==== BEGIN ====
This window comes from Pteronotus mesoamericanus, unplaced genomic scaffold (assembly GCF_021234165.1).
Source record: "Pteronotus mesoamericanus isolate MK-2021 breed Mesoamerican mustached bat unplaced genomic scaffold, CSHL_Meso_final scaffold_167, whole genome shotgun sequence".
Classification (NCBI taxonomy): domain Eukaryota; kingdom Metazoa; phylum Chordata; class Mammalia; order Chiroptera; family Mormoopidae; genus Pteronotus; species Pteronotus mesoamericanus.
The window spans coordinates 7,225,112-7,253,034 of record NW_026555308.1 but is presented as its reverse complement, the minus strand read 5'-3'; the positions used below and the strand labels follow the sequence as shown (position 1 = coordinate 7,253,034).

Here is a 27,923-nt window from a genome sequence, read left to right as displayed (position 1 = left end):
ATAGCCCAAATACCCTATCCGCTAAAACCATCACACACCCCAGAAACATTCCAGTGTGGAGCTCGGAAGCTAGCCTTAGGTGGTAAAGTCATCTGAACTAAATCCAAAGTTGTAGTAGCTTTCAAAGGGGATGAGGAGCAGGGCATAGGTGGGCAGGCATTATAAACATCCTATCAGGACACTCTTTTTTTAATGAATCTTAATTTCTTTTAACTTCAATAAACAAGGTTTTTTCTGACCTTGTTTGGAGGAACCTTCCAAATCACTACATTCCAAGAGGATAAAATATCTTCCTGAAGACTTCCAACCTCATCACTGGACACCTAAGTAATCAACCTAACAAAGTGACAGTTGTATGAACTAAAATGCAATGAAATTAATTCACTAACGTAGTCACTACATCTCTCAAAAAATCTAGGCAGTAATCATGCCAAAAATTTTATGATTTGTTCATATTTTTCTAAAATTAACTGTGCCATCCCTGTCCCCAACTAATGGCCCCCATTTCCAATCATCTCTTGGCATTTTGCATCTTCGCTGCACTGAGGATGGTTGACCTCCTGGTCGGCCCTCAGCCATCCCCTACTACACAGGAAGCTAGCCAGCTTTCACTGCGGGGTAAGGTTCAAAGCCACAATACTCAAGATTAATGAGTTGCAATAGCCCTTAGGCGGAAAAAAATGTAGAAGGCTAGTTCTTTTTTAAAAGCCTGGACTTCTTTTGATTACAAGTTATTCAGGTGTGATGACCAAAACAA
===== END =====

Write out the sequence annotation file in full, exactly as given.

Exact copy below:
This window comes from Pteronotus mesoamericanus, unplaced genomic scaffold (assembly GCF_021234165.1).
Source record: "Pteronotus mesoamericanus isolate MK-2021 breed Mesoamerican mustached bat unplaced genomic scaffold, CSHL_Meso_final scaffold_167, whole genome shotgun sequence".
Classification (NCBI taxonomy): domain Eukaryota; kingdom Metazoa; phylum Chordata; class Mammalia; order Chiroptera; family Mormoopidae; genus Pteronotus; species Pteronotus mesoamericanus.
The window spans coordinates 7,225,112-7,253,034 of record NW_026555308.1 but is presented as its reverse complement, the minus strand read 5'-3'; the positions used below and the strand labels follow the sequence as shown (position 1 = coordinate 7,253,034).

Here is a 27,923-nt window from a genome sequence, read left to right as displayed (position 1 = left end):
ATAGCCCAAATACCCTATCCGCTAAAACCATCACACACCCCAGAAACATTCCAGTGTGGAGCTCGGAAGCTAGCCTTAGGTGGTAAAGTCATCTGAACTAAATCCAAAGTTGTAGTAGCTTTCAAAGGGGATGAGGAGCAGGGCATAGGTGGGCAGGCATTATAAACATCCTATCAGGACACTCTTTTTTTAATGAATCTTAATTTCTTTTAACTTCAATAAACAAGGTTTTTTCTGACCTTGTTTGGAGGAACCTTCCAAATCACTACATTCCAAGAGGATAAAATATCTTCCTGAAGACTTCCAACCTCATCACTGGACACCTAAGTAATCAACCTAACAAAGTGACAGTTGTATGAACTAAAATGCAATGAAATTAATTCACTAACGTAGTCACTACATCTCTCAAAAAATCTAGGCAGTAATCATGCCAAAAATTTTATGATTTGTTCATATTTTTCTAAAATTAACTGTGCCATCCCTGTCCCCAACTAATGGCCCCCATTTCCAATCATCTCTTGGCATTTTGCATCTTCGCTGCACTGAGGATGGTTGACCTCCTGGTCGGCCCTCAGCCATCCCCTACTACACAGGAAGCTAGCCAGCTTTCACTGCGGGGTAAGGTTCAAAGCCACAATACTCAAGATTAATGAGTTGCAATAGCCCTTAGGCGGAAAAAAATGTAGAAGGCTAGTTCTTTTTTAAAAGCCTGGACTTCTTTTGATTACAAGTTATTCAGGTGTGATGACCAAAACAA